Remembering my father on a hot day in June
Contributor
Written by
Delaine Zody
June 2012
Contributor
Written by
Delaine Zody
June 2012

Although Sunday was Father's Day, daddy has been gone for 44 years so I have no one to send a card to, or to say "thank you for all you did," but I have been thinking a lot about his life. Terry and I have been had many an opportunity, driving across Hwy 152 towards the bay area, to talk about farming and how hard it can be. All those fields, all that work, all the memories I have of how hard Daddy toiled in his fields.

This year there are more cotton fields to check as we drive by, and I do that, consistently, just as my dad would do when he was out on one of his occasional drives. Daddy wanted to know how other farmers were doing, and he compared his cotton crop to everyone else's, and his was usually better. I've always said that Daddy knew each cotton plant in his fields. He spent that much time out there: watering, weeding, fertilizing, checking, always checking. He could get nearly three bales to an acre from his hard work.

One year, not long before my father died, an aerial pilot took a photo of our farm and tried to get Daddy to buy a large, colored print. Although I have the small black and white version, Daddy refused to buy a larger one because there were "skips" in the rows, where the seed had not sprouted with a healthy cotton plant. My dad saw it as failure. I understand that now. For you see, I too have his controlling, perfectionist tendencies. When teaching, I wanted all my students to be successes, and if any didn't make it, then it was my failure.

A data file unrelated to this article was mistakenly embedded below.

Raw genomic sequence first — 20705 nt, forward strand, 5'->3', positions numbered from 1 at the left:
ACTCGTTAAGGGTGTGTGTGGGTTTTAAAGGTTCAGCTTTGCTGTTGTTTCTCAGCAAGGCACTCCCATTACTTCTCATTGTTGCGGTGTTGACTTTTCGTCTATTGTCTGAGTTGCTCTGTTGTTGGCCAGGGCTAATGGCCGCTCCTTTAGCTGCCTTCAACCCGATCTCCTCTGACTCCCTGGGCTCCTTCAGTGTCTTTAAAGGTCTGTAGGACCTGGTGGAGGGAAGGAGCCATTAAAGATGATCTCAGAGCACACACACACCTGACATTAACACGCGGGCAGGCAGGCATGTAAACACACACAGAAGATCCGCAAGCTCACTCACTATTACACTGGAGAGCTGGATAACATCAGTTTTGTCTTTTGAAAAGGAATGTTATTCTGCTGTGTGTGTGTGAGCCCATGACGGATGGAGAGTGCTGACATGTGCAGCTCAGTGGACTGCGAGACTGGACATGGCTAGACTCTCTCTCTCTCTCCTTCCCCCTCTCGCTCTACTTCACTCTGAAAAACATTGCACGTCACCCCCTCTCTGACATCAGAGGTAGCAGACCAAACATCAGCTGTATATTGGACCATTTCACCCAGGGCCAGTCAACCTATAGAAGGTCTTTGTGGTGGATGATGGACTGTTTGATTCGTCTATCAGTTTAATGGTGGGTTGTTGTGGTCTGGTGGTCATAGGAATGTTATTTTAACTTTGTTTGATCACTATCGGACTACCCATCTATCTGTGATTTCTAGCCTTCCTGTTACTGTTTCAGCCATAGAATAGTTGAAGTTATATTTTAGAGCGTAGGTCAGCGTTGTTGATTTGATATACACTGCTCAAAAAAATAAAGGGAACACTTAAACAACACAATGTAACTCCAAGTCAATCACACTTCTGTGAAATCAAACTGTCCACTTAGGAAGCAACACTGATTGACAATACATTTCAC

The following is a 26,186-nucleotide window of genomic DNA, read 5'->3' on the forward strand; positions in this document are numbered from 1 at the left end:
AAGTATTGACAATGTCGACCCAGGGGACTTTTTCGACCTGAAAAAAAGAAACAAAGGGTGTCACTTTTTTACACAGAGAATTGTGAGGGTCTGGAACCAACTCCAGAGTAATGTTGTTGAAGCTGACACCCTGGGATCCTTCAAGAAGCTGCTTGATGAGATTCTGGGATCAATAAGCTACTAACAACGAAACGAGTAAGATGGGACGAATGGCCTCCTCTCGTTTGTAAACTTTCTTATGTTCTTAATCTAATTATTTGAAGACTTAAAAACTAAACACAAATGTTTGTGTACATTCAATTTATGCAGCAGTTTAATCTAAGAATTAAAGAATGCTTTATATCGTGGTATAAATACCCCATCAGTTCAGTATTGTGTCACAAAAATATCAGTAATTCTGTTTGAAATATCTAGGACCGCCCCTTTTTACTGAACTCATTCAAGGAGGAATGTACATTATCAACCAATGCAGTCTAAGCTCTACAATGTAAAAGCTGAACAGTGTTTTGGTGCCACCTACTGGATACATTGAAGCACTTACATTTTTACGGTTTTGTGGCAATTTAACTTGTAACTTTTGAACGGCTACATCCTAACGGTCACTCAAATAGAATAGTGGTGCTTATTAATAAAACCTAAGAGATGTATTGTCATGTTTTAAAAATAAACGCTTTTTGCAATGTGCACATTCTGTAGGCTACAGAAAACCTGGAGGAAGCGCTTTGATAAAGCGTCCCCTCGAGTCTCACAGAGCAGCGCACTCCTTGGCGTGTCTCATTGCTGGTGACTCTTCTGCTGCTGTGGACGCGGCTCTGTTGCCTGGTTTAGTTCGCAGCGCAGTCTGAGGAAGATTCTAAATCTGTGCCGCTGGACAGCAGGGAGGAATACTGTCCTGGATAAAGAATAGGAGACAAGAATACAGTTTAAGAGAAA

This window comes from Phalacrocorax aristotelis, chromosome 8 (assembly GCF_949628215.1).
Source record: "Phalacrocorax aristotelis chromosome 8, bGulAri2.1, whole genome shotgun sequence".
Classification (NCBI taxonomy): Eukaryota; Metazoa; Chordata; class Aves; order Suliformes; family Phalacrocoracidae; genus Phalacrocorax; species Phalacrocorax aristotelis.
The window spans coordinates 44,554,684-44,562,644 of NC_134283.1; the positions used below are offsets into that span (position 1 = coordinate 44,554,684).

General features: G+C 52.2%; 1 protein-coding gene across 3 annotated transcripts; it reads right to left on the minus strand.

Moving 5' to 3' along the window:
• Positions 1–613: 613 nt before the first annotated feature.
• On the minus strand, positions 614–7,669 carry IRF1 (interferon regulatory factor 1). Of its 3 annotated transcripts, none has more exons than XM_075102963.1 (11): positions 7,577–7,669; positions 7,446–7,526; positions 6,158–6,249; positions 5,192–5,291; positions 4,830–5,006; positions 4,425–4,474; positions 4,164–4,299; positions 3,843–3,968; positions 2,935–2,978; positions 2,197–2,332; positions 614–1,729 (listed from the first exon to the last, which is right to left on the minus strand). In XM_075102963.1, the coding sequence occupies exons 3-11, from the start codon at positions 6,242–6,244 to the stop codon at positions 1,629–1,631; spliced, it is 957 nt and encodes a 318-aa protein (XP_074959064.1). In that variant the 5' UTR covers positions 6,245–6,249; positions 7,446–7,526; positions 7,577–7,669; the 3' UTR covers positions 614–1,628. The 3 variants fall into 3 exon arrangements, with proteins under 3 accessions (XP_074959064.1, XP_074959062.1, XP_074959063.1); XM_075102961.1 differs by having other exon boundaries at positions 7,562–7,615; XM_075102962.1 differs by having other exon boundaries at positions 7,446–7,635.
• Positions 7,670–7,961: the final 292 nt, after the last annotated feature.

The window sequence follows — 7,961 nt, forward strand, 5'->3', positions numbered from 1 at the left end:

Today, the first day of summer, will be hot. My dad would be out, on his tractor, most likely, cultivating his beloved rows of cotton on a day such as this. Even when ill with leukemia, my dad never stopped, never complained, but just kept going. After working all day in the field, he would come in for supper and afterwards pick peaches from the trees he had planted out back. My mother would spend the next day canning those while I languished in the hot house until the jars had cooled and the swamp cooler could be turned on. I remember complaining, bitterly at the time, that it was not fair that I had to be so hot. Now, on this hot day, I think of my dad, on a tractor, in the sun, making his way up and down those furrows, as I sit in my air conditioned home. Although I have a strong work ethic, I have never worked as hard as my parents did.

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